Newsmakers are key to West Michigans future


    Grand Rapids Business Journal this week announces the top 10 developments of the past year, those with the most significant economic impact for the long-term. The stories are grouped under the moniker of “newsmaker,” though that may be a misnomer because the 10 developments have nothing to do with the number of news stories regarding a particular issue or even if the issue made headlines; instead, they are selected solely on their long-term economic impact in the community and in the region.

    What is especially striking when one regards the facts supporting selection of each of the 10, is the ability of area businesses to continue to achieve success even as “slow growth” and continued credit issues were the catch phrases of the same year — and the previous year. The reports beginning on B 1 of the Focus section offer a glimpse of the future.

    The Business Journal has spotlighted 10 such developments in the community each of the last 19 years, after the Business Journal editors argue the merits of dozens of business trends. After the 10 are selected, the Business Journal confers with economic analysts from outside this region in regard to the strengths of each.

    ArtPrize in 2011 was not just 19 days of attraction for 320,000 visitors and $449,000 in art prizes. The event began to grow deeper financial roots for its sustainable future. Even roots in the “old” economy showed renewal in 2011 as advanced energy storage manufacturing brought major developments to both Holland and to Muskegon. It also brought a new partnership between industry and colleges as four regional higher education institutions began offering workforce development for the high-tech startups.

    The formation of the West Michigan Black Chamber of Commerce was notable in the state of Michigan, but its representation of black-owned businesses was of national rank as noted by the U.S. Census showing a nearly 80 percent increase of black-owned businesses in Kent County.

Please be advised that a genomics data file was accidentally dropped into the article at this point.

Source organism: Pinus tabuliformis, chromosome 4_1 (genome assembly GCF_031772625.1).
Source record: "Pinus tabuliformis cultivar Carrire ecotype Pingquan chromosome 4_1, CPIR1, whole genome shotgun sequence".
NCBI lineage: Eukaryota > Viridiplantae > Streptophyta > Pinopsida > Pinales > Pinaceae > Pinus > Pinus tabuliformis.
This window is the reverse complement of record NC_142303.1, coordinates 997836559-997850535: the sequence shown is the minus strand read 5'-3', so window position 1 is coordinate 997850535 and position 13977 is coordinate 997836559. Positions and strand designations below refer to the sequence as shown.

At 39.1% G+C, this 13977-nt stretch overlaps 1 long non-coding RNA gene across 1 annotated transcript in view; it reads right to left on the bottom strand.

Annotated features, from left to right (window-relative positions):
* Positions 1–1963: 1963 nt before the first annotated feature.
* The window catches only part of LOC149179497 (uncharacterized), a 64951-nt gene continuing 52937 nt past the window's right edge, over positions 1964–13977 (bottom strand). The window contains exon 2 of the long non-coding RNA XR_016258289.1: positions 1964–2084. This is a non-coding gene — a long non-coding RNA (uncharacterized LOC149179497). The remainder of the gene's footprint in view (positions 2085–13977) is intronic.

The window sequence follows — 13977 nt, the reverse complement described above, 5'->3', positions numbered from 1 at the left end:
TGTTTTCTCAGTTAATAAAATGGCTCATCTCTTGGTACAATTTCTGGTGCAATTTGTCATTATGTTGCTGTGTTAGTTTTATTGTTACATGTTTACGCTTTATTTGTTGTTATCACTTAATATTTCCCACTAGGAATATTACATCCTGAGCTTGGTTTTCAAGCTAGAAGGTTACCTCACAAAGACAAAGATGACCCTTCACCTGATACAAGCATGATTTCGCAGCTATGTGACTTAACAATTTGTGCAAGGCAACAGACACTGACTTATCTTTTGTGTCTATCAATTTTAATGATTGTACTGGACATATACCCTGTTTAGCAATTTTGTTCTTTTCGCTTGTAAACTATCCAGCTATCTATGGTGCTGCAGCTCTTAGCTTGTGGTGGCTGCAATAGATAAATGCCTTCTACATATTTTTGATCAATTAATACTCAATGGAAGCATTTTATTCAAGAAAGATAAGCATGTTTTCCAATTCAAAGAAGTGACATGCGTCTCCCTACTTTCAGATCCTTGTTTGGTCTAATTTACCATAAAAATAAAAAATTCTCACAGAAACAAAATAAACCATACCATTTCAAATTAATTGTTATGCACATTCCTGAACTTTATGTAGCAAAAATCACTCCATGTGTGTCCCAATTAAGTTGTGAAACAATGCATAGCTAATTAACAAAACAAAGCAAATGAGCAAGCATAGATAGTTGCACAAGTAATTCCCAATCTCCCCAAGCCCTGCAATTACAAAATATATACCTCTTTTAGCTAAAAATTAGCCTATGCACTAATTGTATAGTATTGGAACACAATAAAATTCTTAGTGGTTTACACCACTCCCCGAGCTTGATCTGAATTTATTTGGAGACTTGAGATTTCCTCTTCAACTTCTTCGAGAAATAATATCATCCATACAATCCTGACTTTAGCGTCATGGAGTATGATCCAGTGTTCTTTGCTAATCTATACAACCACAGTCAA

Commercial real estate development did not take a holiday, as was exemplified by major projects at major intersections including the Gallery on Fulton and represented in several projects by Locus Development. Colliers International-West Michigan completed a historic blockbuster deal involving three businesses and more than 350,000 square feet.

    The growth and economic potential offered in health care has been reported by business publications across the nation. Represented this year in Grand Rapids, Helen DeVos Children’s Hospital not only offers services to more than 75,000 children, it was a beacon for physicians recruited to Grand Rapids in more than 50 pediatric specialties and programs.

    Grand Valley State University’s triple play (a hat trick in these environs) includes “a model 21st century digital learning center” named the Mary Idema Pew Library and Learning Information Commons, opening next May along with the L. William Seidman Center augmenting the Seidman College of Business and featuring a center for entrepreneurial study. GVSU also announced in October it will expand its Cook-DeVos Center for Health Sciences, which filled to capacity in the eight years since its grand opening.

    The decision by “one of the top 15 best family-run, privately held companies in the country” to remain headquartered in Wyoming will continue a legacy long into the future. Gordon Food Service, with revenues of $7.1 billion, is seating professionals at its new world headquarters. The ingenuity at Cascade Engineering is storied, but its ability to certify as the first B Corporation in Michigan underscores its sustainability.

    The “newsmakers” of 2011 are the future.

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